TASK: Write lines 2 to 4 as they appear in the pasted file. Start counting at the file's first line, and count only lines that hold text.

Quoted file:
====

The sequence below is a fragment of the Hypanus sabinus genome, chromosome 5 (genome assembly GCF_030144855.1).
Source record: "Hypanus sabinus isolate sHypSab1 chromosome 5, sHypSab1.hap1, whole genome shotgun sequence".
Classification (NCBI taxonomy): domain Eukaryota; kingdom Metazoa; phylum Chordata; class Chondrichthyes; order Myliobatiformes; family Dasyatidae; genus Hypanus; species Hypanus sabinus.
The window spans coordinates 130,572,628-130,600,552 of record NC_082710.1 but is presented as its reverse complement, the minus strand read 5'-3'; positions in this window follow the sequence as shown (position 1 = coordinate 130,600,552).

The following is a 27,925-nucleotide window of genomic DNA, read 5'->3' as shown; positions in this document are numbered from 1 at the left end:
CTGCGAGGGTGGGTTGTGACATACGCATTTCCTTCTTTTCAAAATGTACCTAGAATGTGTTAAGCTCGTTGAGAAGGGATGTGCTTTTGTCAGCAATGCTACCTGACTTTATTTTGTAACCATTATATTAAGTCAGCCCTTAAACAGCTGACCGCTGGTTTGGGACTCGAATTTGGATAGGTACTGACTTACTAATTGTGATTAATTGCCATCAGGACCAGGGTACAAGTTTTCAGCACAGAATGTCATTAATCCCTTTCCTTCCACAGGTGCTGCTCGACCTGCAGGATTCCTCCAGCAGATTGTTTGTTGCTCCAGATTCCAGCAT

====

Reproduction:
Source record: "Hypanus sabinus isolate sHypSab1 chromosome 5, sHypSab1.hap1, whole genome shotgun sequence".
Classification (NCBI taxonomy): domain Eukaryota; kingdom Metazoa; phylum Chordata; class Chondrichthyes; order Myliobatiformes; family Dasyatidae; genus Hypanus; species Hypanus sabinus.
The window spans coordinates 130,572,628-130,600,552 of record NC_082710.1 but is presented as its reverse complement, the minus strand read 5'-3'; positions in this window follow the sequence as shown (position 1 = coordinate 130,600,552).